Has anyone studied Ainu DNA? I wonder if they contain ANE.

            Timothy Peterman
            That is right the L23in western Europe is different to L23 in western Europe. One P311 man did not walk in from the Steppe and populate Europe. No scientist would stand over that statement.

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            • #21
              L23 is the SAME in western Europe and Asia. It is just a single SNP.

              In general, the L23+ population in western Europe is also L11+ & P311+. The L23+ population of Asia is L11-.

              The P311 mutation did in fact happen in just one man & anyone who is P311+ is his patrilineal descendant. Regardless of where he walked in from, that one man did populate Europe, and most of the recent estimates suggest he lived no more than 4,500 to 5,000 years ago.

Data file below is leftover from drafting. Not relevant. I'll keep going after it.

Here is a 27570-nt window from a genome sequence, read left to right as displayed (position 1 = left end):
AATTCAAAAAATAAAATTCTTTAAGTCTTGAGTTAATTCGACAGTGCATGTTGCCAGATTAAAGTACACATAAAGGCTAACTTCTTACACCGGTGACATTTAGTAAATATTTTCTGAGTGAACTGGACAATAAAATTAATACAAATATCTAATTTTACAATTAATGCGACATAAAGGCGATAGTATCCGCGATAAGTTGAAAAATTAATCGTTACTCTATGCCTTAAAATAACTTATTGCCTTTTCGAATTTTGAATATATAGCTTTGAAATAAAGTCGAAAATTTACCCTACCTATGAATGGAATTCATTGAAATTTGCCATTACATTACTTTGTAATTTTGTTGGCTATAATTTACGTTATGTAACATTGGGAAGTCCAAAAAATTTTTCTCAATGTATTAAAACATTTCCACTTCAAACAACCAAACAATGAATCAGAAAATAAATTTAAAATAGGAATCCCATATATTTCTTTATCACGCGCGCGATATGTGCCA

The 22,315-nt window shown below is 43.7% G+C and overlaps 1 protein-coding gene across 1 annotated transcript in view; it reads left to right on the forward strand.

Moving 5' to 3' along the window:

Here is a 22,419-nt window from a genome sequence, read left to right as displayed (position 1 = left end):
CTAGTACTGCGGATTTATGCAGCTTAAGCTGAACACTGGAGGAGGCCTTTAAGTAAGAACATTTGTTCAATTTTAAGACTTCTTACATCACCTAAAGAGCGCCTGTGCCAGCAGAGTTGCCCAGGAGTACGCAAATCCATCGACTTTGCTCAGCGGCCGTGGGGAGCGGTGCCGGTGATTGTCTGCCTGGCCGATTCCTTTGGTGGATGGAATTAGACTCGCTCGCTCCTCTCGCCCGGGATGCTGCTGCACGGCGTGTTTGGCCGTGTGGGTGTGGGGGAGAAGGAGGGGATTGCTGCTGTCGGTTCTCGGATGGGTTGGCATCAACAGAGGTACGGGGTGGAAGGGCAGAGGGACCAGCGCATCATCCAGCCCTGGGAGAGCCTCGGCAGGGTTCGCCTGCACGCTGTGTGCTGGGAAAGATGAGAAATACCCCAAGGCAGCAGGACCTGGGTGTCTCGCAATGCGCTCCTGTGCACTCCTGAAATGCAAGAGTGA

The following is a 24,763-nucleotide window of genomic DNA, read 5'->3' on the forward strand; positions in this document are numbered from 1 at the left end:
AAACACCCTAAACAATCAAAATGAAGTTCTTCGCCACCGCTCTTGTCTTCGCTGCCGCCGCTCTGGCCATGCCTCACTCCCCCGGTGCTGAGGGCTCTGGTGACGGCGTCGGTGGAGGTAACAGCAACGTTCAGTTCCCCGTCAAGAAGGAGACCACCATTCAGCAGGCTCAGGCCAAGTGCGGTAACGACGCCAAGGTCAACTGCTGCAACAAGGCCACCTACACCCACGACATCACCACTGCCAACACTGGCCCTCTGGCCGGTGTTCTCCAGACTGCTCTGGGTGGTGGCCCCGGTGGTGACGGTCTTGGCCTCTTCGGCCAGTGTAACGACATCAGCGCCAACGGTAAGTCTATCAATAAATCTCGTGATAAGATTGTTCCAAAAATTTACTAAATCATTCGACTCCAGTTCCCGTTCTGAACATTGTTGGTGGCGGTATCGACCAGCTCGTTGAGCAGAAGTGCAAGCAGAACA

Timothy Peterman

              Comment


              • #22
                Originally posted by T E Peterman View Post
                L23 is the SAME in western Europe and Asia. It is just a single SNP.

                In general, the L23+ population in western Europe is also L11+ & P311+. The L23+ population of Asia is L11-.

                The P311 mutation did in fact happen in just one man & anyone who is P311+ is his patrilineal descendant. Regardless of where he walked in from, that one man did populate Europe, and most of the recent estimates suggest he lived no more than 4,500 to 5,000 years ago.

                Timothy Peterman
                They are two different groups.
                I know that P311 was just one mutation and millions have it today. It doesn't mean that 6000 years ago there was only one man with this mutation. Just like today there are thousands of Irishmen with the M222 mutation.